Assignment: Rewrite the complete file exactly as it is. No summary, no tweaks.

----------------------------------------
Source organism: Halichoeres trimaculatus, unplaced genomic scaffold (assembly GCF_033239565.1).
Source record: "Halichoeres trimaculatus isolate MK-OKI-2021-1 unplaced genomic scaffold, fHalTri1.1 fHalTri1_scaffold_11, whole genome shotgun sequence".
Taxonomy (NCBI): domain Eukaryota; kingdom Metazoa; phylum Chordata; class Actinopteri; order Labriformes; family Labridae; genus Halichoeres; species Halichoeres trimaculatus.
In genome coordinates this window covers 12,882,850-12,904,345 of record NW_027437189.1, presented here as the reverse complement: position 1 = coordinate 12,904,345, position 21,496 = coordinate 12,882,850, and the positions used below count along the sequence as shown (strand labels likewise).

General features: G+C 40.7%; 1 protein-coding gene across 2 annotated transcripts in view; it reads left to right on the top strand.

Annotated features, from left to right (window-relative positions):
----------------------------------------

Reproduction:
Source organism: Halichoeres trimaculatus, unplaced genomic scaffold (assembly GCF_033239565.1).
Source record: "Halichoeres trimaculatus isolate MK-OKI-2021-1 unplaced genomic scaffold, fHalTri1.1 fHalTri1_scaffold_11, whole genome shotgun sequence".
Taxonomy (NCBI): domain Eukaryota; kingdom Metazoa; phylum Chordata; class Actinopteri; order Labriformes; family Labridae; genus Halichoeres; species Halichoeres trimaculatus.
In genome coordinates this window covers 12,882,850-12,904,345 of record NW_027437189.1, presented here as the reverse complement: position 1 = coordinate 12,904,345, position 21,496 = coordinate 12,882,850, and the positions used below count along the sequence as shown (strand labels likewise).

General features: G+C 40.7%; 1 protein-coding gene across 2 annotated transcripts in view; it reads left to right on the top strand.

Annotated features, from left to right (window-relative positions):